Information for Patients
Blood Transfusion and Donation
Every year, millions of people in the United States receive life-saving blood transfusions. During a transfusion, you receive whole blood or parts of blood such as
- Red blood cells - cells that carry oxygen to and from tissues and organs
- Platelets - cells that form clots to control bleeding
- Plasma - the liquid part of the blood that helps clotting. You may need it if you have been badly burned, have liver failure or a severe infection.
Most blood transfusions go very smoothly. Some infectious agents, such as HIV, can survive in blood and infect the person receiving the blood transfusion. To keep blood safe, blood banks carefully screen donated blood. The risk of catching a virus from a blood transfusion is low.
Sometimes it is possible to have a transfusion of your own blood. During surgery, you may need a blood transfusion because of blood loss. If you are having a surgery that you're able to schedule months in advance, your doctor may ask whether you would like to use your own blood, instead of donated blood. If so, you will need to have blood drawn one or more times before the surgery. A blood bank will store your blood for your use.
NIH: National Heart, Lung, and Blood Institute
A fever is a body temperature that is higher than normal. A normal temperature can vary from person to person, but it is usually around 98.6 F. A fever is not a disease. It is usually a sign that your body is trying to fight an illness or infection.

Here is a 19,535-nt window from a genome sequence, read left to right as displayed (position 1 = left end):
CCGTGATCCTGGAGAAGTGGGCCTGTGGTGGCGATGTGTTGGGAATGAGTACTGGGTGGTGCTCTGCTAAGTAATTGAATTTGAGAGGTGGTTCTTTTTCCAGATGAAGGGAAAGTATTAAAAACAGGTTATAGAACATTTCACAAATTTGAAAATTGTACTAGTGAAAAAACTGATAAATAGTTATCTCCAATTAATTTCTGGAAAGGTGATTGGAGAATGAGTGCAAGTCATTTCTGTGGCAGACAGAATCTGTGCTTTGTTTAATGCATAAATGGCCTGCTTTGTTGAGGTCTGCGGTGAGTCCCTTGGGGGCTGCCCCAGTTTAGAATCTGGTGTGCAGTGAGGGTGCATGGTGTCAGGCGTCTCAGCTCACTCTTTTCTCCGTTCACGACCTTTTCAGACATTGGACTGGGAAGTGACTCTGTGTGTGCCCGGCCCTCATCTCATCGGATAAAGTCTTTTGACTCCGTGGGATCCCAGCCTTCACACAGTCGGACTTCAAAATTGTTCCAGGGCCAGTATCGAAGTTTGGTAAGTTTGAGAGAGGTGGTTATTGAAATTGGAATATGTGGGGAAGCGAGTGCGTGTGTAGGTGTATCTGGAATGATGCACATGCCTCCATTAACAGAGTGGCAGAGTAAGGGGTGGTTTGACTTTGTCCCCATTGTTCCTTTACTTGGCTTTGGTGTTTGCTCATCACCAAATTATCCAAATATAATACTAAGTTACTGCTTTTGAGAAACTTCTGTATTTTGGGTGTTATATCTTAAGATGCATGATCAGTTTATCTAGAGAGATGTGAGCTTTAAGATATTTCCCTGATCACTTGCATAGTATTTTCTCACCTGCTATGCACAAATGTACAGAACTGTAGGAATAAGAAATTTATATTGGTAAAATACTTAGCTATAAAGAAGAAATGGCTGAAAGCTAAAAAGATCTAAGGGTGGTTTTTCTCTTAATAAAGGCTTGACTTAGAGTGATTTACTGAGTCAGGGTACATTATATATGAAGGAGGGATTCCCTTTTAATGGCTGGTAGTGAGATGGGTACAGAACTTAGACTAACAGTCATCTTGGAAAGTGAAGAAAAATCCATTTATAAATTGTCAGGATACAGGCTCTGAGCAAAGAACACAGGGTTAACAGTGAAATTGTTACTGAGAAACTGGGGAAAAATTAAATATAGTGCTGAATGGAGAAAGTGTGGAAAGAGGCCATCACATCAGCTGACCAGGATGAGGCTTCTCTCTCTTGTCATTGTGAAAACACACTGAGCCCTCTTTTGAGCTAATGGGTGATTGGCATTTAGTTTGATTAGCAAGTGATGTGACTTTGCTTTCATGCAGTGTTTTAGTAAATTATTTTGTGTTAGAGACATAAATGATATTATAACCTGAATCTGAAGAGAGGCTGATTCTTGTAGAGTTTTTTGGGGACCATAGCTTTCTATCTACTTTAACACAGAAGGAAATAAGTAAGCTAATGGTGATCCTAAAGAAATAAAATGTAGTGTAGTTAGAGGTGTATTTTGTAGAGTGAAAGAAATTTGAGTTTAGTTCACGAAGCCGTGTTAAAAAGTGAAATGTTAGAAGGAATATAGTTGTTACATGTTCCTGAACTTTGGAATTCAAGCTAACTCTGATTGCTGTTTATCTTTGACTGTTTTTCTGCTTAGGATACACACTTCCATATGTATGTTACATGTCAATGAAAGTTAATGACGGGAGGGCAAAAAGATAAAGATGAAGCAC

Infections cause most fevers. You get a fever because your body is trying to kill the virus or bacteria that caused the infection. Most of those bacteria and viruses do well when your body is at your normal temperature. But if you have a fever, it is harder for them to survive. Fever also activates your body's immune system.
Other causes of fevers include
- Medicines, including some antibiotics, blood pressure medicines, and anti-seizure medicines
- Heat illness
- Autoimmune diseases
- Some childhood immunizations
Treatment depends on the cause of your fever. If the fever is very high, your health care provider may recommend taking an over-the-counter medicine such as acetaminophen or ibuprofen. Adults can also take aspirin, but children with fevers should not take aspirin. It is also important to drink enough liquids, to prevent dehydration.